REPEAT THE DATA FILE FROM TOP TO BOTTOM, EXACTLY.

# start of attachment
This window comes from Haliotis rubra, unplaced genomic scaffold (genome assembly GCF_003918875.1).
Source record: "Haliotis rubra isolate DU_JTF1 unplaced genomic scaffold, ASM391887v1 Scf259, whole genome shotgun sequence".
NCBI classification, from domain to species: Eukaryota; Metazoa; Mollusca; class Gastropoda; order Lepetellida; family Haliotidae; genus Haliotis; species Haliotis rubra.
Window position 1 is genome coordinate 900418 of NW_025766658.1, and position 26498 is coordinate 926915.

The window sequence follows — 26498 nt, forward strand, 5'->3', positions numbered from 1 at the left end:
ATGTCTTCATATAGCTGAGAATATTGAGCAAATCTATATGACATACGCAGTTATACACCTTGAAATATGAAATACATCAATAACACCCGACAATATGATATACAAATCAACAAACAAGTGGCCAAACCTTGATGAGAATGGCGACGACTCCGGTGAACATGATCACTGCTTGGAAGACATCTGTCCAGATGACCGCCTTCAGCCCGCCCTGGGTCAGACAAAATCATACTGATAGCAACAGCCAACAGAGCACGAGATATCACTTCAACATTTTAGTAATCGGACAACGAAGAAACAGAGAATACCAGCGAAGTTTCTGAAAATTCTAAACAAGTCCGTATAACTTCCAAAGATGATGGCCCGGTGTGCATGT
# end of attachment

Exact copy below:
This window comes from Haliotis rubra, unplaced genomic scaffold (genome assembly GCF_003918875.1).
Source record: "Haliotis rubra isolate DU_JTF1 unplaced genomic scaffold, ASM391887v1 Scf259, whole genome shotgun sequence".
NCBI classification, from domain to species: Eukaryota; Metazoa; Mollusca; class Gastropoda; order Lepetellida; family Haliotidae; genus Haliotis; species Haliotis rubra.
Window position 1 is genome coordinate 900418 of NW_025766658.1, and position 26498 is coordinate 926915.

The window sequence follows — 26498 nt, forward strand, 5'->3', positions numbered from 1 at the left end:
ATGTCTTCATATAGCTGAGAATATTGAGCAAATCTATATGACATACGCAGTTATACACCTTGAAATATGAAATACATCAATAACACCCGACAATATGATATACAAATCAACAAACAAGTGGCCAAACCTTGATGAGAATGGCGACGACTCCGGTGAACATGATCACTGCTTGGAAGACATCTGTCCAGATGACCGCCTTCAGCCCGCCCTGGGTCAGACAAAATCATACTGATAGCAACAGCCAACAGAGCACGAGATATCACTTCAACATTTTAGTAATCGGACAACGAAGAAACAGAGAATACCAGCGAAGTTTCTGAAAATTCTAAACAAGTCCGTATAACTTCCAAAGATGATGGCCCGGTGTGCATGT